Fires in the Brazilian rainforest have reached record numbers with data from the National Institute for Space Research showing a rise of over 80% from last year.
More than half of these are in the Amazon region.
As the world's largest rainforest, the Amazon is a vital store of carbon, which slows down the pace of global warming.
Boris Johnson says he's "deeply concerned" by the wildfires and has called for international action.
The prime minister has vowed to push for a renewed focus on tackling climate change at the G7 summit this weekend.
The Brazilian president has accused world leaders of interfering after Emmanuel Macron described the blazes, which are emitting smoke that can be seen in space, as an "international crisis".
Environmentalists have blamed Brazil's leader for perpetuating the problem by encouraging farmers and loggers to clear land there.
Conservation director at A Rocha UK, Andy Lester told Premier of his concerns about the fires. He said: "There are currently nine and a half thousand fires burning across the rain forest that have been started illegally, by people wanting to cattle ranch or mine on land that is not owned by them. That is a major problem because it depleting the rain forest at a rapid rate.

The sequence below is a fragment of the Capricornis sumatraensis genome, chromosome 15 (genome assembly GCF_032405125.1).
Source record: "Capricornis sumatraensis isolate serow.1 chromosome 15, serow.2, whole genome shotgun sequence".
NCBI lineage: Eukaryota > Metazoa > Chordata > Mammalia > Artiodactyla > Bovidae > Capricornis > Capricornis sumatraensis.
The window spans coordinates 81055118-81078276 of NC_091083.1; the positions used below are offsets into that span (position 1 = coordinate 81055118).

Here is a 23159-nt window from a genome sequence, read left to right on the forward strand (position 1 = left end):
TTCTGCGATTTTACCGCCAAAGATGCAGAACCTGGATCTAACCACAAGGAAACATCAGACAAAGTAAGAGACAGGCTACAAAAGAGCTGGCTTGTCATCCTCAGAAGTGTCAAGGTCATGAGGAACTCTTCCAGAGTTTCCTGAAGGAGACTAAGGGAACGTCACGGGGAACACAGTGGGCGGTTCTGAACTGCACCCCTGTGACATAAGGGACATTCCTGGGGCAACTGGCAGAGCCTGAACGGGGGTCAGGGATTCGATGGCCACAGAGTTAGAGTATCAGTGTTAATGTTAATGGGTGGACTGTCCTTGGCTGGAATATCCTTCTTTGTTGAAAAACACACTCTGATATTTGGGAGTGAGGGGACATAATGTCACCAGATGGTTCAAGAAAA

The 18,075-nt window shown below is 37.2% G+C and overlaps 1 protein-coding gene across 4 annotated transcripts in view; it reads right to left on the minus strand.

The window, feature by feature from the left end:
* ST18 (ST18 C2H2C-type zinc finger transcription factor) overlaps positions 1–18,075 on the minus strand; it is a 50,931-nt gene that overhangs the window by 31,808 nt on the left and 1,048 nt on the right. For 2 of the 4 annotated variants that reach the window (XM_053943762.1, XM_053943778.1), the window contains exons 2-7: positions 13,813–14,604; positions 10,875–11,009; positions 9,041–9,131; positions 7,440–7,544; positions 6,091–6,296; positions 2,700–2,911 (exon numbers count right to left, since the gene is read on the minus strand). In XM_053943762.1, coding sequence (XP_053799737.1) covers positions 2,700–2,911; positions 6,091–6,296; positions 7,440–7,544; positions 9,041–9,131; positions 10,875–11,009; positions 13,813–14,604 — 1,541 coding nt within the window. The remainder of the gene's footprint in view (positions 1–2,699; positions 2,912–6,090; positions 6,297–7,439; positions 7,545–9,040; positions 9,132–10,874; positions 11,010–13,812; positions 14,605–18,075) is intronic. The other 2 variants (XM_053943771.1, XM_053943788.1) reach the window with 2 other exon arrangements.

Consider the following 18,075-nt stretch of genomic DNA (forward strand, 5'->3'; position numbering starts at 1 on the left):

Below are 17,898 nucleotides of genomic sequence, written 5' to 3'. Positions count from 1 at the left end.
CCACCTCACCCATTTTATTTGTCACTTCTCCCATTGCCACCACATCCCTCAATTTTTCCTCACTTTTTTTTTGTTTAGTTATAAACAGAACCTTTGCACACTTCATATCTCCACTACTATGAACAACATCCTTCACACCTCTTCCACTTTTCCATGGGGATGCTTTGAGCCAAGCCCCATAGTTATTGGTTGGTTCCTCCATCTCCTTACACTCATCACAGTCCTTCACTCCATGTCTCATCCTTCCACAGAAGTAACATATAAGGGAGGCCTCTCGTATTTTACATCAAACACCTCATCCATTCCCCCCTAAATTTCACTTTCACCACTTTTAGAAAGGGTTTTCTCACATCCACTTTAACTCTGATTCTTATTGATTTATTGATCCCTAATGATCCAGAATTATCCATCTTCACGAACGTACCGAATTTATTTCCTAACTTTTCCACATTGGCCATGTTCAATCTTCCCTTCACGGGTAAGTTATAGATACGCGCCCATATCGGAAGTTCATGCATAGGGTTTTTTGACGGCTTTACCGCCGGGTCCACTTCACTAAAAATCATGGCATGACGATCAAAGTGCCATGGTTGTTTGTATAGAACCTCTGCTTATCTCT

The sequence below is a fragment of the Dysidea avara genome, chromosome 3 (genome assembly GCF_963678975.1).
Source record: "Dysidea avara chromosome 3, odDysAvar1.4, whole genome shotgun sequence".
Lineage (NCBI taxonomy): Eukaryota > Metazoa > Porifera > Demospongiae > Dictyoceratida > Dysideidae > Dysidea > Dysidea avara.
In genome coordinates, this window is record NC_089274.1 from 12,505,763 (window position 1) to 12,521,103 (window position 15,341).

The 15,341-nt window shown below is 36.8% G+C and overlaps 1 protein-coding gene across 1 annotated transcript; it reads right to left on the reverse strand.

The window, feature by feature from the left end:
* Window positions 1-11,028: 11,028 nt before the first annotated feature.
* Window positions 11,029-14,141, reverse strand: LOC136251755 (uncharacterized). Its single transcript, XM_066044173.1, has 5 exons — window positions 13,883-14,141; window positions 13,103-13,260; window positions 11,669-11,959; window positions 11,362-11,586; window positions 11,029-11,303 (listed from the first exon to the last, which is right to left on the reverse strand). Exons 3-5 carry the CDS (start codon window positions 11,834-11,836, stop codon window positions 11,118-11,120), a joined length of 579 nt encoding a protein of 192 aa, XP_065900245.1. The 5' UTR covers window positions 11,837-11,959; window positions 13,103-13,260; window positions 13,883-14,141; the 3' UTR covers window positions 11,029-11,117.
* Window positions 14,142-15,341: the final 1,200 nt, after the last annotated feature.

"If we're seeing huge fires across an area, the size of the UK or more in Brazil, then we know that in some areas of the world like Brazil, far more trees are disappearing than are being planted."
President Bolsonaro has been accused of blaming non-governmental organisations for starting the fires as revenge for cuts to their funding.
Mr Lester says the Brazilian government is not taking the issue seriously: "Bolsonaro's response has been typical, as many populist political leaders we see them around the world at the moment, which is putting the finger of blame, in this case on the very organisations who are trying to protect indigenous people, and the rain forest from destruction.
Jair Bolsanaro has a strong evangelical Christian following in Brazil and Mr Lester is concerned that the Christian community there are supporting him.
"Unfortunately, he has a big following and many people will believe exactly what he's saying."
"We would certainly be calling all Christians worldwide, but especially those in Brazil, to stop supporting him, boycott Bolsonaro.
"We do not want to be supporting as a Christian community someone who is encouraging the illegal clearance of rain forest, and encouraging the dispersal and removal of indigenous people who have ownership rights to that land.
"It's immoral, irresponsible, and is wrong."
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